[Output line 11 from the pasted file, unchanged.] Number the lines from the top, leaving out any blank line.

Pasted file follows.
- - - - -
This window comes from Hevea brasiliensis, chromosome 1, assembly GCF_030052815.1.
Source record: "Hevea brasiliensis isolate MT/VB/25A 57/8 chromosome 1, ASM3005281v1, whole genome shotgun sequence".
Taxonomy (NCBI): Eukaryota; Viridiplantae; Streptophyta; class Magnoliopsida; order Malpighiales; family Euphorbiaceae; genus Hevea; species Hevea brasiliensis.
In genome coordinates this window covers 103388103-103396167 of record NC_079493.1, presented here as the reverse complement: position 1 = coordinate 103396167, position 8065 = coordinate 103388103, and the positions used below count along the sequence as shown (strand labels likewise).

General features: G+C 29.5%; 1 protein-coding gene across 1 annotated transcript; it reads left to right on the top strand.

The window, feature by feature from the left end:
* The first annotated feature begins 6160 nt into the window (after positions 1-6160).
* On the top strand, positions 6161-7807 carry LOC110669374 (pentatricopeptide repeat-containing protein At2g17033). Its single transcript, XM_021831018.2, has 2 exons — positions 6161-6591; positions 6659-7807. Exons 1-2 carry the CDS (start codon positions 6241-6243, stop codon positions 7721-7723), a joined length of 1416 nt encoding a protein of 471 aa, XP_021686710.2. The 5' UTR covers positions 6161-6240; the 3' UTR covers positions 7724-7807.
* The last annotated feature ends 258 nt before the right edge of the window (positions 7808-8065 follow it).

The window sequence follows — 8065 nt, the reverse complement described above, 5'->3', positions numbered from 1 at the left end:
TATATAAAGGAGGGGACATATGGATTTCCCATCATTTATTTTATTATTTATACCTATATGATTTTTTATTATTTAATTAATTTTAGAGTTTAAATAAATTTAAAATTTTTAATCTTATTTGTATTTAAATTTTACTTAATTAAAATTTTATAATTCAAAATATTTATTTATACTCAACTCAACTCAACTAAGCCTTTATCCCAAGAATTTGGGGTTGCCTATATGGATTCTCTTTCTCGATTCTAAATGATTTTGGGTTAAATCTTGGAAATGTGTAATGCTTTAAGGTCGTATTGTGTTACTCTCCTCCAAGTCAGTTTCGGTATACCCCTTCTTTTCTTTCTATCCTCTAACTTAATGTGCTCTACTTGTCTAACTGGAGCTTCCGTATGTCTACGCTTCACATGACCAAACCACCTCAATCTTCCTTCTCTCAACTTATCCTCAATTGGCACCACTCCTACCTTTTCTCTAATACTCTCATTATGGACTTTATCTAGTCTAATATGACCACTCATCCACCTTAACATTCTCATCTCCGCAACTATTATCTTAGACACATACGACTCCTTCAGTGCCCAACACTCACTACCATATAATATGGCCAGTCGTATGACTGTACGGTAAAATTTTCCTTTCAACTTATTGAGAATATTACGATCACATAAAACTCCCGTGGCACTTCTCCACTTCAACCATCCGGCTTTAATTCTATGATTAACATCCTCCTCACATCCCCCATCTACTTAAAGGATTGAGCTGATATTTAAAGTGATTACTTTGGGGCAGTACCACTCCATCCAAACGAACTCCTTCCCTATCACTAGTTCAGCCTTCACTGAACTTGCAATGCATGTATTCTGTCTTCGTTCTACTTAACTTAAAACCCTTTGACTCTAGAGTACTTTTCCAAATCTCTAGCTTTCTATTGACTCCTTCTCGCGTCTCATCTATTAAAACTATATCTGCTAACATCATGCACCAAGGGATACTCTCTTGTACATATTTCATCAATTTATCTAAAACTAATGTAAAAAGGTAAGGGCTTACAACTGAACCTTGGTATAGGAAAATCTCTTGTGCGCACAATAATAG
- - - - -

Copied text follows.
TATATAAAGGAGGGGACATATGGATTTCCCATCATTTATTTTATTATTTATACCTATATGATTTTTTATTATTTAATTAATTTTAGAGTTTAAATAAATTTAAAATTTTTAATCTTATTTGTATTTAAATTTTACTTAATTAAAATTTTATAATTCAAAATATTTATTTATACTCAACTCAACTCAACTAAGCCTTTATCCCAAGAATTTGGGGTTGCCTATATGGATTCTCTTTCTCGATTCTAAATGATTTTGGGTTAAATCTTGGAAATGTGTAATGCTTTAAGGTCGTATTGTGTTACTCTCCTCCAAGTCAGTTTCGGTATACCCCTTCTTTTCTTTCTATCCTCTAACTTAATGTGCTCTACTTGTCTAACTGGAGCTTCCGTATGTCTACGCTTCACATGACCAAACCACCTCAATCTTCCTTCTCTCAACTTATCCTCAATTGGCACCACTCCTACCTTTTCTCTAATACTCTCATTATGGACTTTATCTAGTCTAATATGACCACTCATCCACCTTAACATTCTCATCTCCGCAACTATTATCTTAGACACATACGACTCCTTCAGTGCCCAACACTCACTACCATATAATATGGCCAGTCGTATGACTGTACGGTAAAATTTTCCTTTCAACTTATTGAGAATATTACGATCACATAAAACTCCCGTGGCACTTCTCCACTTCAACCATCCGGCTTTAATTCTATGATTAACATCCTCCTCACATCCCCCATCTACTTAAAGGATTGAGCTGATATTTAAAGTGATTACTTTGGGGCAGTACCACTCCATCCAAACGAACTCCTTCCCTATCACTAGTTCAGCCTTCACTGAACTTGCAATGCATGTATTCTGTCTTCGTTCTACTTAACTTAAAACCCTTTGACTCTAGAGTACTTTTCCAAATCTCTAGCTTTCTATTGACTCCTTCTCGCGTCTCATCTATTAAAACTATATCTGCTAACATCATGCACCAAGGGATACTCTCTTGTACATATTTCATCAATTTATCTAAAACTAATGTAAAAAGGTAAGGGCTTACAACTGAACCTTGGTATAGGAAAATCTCTTGTGCGCACAATAATAG